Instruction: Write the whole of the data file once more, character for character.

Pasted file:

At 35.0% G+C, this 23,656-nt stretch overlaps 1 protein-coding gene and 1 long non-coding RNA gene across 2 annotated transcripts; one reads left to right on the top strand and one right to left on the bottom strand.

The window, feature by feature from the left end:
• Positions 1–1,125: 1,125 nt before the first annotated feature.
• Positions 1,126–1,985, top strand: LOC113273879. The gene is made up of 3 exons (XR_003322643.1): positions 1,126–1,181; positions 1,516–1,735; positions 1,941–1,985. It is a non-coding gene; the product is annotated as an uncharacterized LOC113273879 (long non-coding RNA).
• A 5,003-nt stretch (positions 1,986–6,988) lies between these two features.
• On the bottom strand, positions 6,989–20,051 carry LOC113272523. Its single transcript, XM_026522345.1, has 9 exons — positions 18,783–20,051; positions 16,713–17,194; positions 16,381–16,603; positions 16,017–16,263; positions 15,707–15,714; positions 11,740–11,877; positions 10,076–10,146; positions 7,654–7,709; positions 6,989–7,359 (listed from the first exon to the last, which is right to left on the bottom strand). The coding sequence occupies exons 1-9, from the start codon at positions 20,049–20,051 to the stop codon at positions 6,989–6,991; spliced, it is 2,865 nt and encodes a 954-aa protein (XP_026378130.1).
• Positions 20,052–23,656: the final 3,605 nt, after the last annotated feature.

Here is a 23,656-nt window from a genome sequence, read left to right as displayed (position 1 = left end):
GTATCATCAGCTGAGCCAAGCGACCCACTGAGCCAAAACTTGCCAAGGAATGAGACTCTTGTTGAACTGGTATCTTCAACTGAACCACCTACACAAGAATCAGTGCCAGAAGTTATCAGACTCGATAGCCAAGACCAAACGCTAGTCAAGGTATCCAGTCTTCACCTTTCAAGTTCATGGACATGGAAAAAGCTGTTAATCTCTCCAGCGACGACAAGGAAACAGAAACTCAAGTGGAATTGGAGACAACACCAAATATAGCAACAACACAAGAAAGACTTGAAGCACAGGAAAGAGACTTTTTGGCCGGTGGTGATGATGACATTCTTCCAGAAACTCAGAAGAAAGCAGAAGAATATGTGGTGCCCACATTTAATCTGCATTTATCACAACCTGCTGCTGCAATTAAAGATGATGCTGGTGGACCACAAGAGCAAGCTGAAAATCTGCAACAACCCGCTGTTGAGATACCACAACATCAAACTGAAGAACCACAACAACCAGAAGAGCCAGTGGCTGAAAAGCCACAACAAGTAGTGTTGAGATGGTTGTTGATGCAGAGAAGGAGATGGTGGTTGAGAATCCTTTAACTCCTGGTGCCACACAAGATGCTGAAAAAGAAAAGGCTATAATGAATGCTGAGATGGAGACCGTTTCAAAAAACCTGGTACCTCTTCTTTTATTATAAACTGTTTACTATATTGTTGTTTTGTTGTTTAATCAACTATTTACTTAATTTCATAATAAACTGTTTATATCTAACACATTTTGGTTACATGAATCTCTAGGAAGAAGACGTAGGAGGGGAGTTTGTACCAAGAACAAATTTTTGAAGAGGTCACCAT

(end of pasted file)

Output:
At 35.0% G+C, this 23,656-nt stretch overlaps 1 protein-coding gene and 1 long non-coding RNA gene across 2 annotated transcripts; one reads left to right on the top strand and one right to left on the bottom strand.

The window, feature by feature from the left end:
• Positions 1–1,125: 1,125 nt before the first annotated feature.
• Positions 1,126–1,985, top strand: LOC113273879. The gene is made up of 3 exons (XR_003322643.1): positions 1,126–1,181; positions 1,516–1,735; positions 1,941–1,985. It is a non-coding gene; the product is annotated as an uncharacterized LOC113273879 (long non-coding RNA).
• A 5,003-nt stretch (positions 1,986–6,988) lies between these two features.
• On the bottom strand, positions 6,989–20,051 carry LOC113272523. Its single transcript, XM_026522345.1, has 9 exons — positions 18,783–20,051; positions 16,713–17,194; positions 16,381–16,603; positions 16,017–16,263; positions 15,707–15,714; positions 11,740–11,877; positions 10,076–10,146; positions 7,654–7,709; positions 6,989–7,359 (listed from the first exon to the last, which is right to left on the bottom strand). The coding sequence occupies exons 1-9, from the start codon at positions 20,049–20,051 to the stop codon at positions 6,989–6,991; spliced, it is 2,865 nt and encodes a 954-aa protein (XP_026378130.1).
• Positions 20,052–23,656: the final 3,605 nt, after the last annotated feature.

Here is a 23,656-nt window from a genome sequence, read left to right as displayed (position 1 = left end):
GTATCATCAGCTGAGCCAAGCGACCCACTGAGCCAAAACTTGCCAAGGAATGAGACTCTTGTTGAACTGGTATCTTCAACTGAACCACCTACACAAGAATCAGTGCCAGAAGTTATCAGACTCGATAGCCAAGACCAAACGCTAGTCAAGGTATCCAGTCTTCACCTTTCAAGTTCATGGACATGGAAAAAGCTGTTAATCTCTCCAGCGACGACAAGGAAACAGAAACTCAAGTGGAATTGGAGACAACACCAAATATAGCAACAACACAAGAAAGACTTGAAGCACAGGAAAGAGACTTTTTGGCCGGTGGTGATGATGACATTCTTCCAGAAACTCAGAAGAAAGCAGAAGAATATGTGGTGCCCACATTTAATCTGCATTTATCACAACCTGCTGCTGCAATTAAAGATGATGCTGGTGGACCACAAGAGCAAGCTGAAAATCTGCAACAACCCGCTGTTGAGATACCACAACATCAAACTGAAGAACCACAACAACCAGAAGAGCCAGTGGCTGAAAAGCCACAACAAGTAGTGTTGAGATGGTTGTTGATGCAGAGAAGGAGATGGTGGTTGAGAATCCTTTAACTCCTGGTGCCACACAAGATGCTGAAAAAGAAAAGGCTATAATGAATGCTGAGATGGAGACCGTTTCAAAAAACCTGGTACCTCTTCTTTTATTATAAACTGTTTACTATATTGTTGTTTTGTTGTTTAATCAACTATTTACTTAATTTCATAATAAACTGTTTATATCTAACACATTTTGGTTACATGAATCTCTAGGAAGAAGACGTAGGAGGGGAGTTTGTACCAAGAACAAATTTTTGAAGAGGTCACCAT